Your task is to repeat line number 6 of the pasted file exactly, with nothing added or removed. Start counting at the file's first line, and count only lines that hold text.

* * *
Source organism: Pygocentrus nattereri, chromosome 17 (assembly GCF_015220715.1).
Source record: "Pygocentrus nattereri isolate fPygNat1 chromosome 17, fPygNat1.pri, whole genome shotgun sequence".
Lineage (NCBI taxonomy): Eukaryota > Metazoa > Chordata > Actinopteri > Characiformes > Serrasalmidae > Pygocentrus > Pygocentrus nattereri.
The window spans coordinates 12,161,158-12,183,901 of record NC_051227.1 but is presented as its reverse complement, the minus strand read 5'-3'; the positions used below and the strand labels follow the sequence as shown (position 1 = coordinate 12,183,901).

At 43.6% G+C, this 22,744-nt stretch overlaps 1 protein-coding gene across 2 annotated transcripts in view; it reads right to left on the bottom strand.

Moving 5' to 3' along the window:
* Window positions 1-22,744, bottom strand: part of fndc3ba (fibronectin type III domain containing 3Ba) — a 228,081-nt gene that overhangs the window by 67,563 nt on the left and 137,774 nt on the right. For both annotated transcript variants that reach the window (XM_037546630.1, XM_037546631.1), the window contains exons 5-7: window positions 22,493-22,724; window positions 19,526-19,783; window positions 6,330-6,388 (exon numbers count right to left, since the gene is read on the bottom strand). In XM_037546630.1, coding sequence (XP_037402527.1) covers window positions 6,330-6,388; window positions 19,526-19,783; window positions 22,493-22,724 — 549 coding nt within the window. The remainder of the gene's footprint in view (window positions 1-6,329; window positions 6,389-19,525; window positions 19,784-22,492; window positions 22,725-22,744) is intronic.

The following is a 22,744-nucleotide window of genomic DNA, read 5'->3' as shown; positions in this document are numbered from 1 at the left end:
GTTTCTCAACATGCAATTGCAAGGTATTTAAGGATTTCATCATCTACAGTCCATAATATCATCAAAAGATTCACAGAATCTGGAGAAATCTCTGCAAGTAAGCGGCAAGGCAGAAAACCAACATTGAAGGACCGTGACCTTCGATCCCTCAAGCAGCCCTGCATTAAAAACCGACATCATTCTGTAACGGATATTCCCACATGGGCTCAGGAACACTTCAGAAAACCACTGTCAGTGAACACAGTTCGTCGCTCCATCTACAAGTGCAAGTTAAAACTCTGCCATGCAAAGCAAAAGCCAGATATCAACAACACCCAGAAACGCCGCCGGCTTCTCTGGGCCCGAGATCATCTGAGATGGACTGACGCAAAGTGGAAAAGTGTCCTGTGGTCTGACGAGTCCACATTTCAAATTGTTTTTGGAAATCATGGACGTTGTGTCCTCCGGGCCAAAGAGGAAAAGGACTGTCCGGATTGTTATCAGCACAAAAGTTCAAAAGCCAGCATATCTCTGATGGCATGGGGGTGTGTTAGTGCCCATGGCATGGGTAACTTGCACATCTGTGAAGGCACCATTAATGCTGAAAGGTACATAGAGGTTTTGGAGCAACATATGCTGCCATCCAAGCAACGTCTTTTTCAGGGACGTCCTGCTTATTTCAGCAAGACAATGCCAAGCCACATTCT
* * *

Moving 5' to 3' along the window: